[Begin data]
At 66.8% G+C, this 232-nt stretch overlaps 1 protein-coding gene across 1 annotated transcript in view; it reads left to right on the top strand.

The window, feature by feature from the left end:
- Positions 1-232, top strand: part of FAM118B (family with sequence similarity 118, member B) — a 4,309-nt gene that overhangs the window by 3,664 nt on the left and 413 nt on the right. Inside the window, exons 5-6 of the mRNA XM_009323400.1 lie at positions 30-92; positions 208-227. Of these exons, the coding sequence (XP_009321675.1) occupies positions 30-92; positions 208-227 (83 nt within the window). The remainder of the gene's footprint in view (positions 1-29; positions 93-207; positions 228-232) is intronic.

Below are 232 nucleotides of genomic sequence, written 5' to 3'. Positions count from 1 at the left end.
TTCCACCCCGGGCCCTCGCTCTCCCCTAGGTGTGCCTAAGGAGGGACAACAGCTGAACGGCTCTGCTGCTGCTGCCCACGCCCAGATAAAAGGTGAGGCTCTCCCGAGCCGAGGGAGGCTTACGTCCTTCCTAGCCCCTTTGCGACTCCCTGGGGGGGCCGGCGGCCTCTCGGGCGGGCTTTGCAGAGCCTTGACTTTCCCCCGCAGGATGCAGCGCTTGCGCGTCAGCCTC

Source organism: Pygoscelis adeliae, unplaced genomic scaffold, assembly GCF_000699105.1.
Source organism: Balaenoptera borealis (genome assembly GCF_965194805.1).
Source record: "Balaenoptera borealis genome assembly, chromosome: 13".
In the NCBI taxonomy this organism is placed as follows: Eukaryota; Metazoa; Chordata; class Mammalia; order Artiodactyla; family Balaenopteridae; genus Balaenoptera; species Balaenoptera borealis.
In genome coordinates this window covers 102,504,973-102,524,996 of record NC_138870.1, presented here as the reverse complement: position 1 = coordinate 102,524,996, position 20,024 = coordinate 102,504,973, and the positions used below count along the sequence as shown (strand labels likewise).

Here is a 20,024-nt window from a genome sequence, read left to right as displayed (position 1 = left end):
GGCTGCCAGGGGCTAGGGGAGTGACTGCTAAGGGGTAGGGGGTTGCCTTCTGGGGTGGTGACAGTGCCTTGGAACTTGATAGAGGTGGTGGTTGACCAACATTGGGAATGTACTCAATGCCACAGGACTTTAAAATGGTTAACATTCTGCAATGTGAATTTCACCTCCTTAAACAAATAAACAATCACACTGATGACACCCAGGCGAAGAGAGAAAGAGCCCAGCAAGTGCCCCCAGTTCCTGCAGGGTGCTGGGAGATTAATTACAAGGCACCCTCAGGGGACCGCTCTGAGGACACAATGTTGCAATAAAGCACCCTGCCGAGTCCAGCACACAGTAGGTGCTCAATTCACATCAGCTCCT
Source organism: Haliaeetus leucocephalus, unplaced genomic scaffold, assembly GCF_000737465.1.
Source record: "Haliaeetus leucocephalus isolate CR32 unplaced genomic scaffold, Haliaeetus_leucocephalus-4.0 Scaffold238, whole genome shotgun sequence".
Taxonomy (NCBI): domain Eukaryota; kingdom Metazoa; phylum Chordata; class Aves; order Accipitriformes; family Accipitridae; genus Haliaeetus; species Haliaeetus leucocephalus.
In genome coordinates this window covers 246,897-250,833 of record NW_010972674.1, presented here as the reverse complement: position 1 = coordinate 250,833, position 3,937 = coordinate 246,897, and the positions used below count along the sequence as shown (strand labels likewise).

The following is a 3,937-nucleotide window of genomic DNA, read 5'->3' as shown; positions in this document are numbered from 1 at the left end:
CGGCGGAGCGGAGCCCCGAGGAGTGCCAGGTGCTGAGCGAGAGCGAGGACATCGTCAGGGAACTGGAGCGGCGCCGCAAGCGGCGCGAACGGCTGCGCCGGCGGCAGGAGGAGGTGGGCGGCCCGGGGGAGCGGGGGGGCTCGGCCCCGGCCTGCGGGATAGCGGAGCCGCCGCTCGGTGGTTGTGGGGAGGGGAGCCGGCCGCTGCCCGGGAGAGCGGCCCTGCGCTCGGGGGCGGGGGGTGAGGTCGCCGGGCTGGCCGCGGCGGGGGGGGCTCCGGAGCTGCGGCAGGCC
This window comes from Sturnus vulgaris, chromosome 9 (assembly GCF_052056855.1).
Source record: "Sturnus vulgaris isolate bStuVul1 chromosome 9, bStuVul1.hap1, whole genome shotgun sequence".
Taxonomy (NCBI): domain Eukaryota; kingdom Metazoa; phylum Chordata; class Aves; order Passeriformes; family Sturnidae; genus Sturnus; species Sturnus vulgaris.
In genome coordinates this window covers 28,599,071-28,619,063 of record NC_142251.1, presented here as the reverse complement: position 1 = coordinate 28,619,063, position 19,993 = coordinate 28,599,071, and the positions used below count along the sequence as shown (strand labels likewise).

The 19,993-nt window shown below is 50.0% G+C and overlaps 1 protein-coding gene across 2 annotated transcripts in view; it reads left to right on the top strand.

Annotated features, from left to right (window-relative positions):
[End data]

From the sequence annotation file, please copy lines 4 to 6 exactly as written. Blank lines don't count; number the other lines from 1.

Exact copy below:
Below are 232 nucleotides of genomic sequence, written 5' to 3'. Positions count from 1 at the left end.
TTCCACCCCGGGCCCTCGCTCTCCCCTAGGTGTGCCTAAGGAGGGACAACAGCTGAACGGCTCTGCTGCTGCTGCCCACGCCCAGATAAAAGGTGAGGCTCTCCCGAGCCGAGGGAGGCTTACGTCCTTCCTAGCCCCTTTGCGACTCCCTGGGGGGGCCGGCGGCCTCTCGGGCGGGCTTTGCAGAGCCTTGACTTTCCCCCGCAGGATGCAGCGCTTGCGCGTCAGCCTC

Source organism: Pygoscelis adeliae, unplaced genomic scaffold, assembly GCF_000699105.1.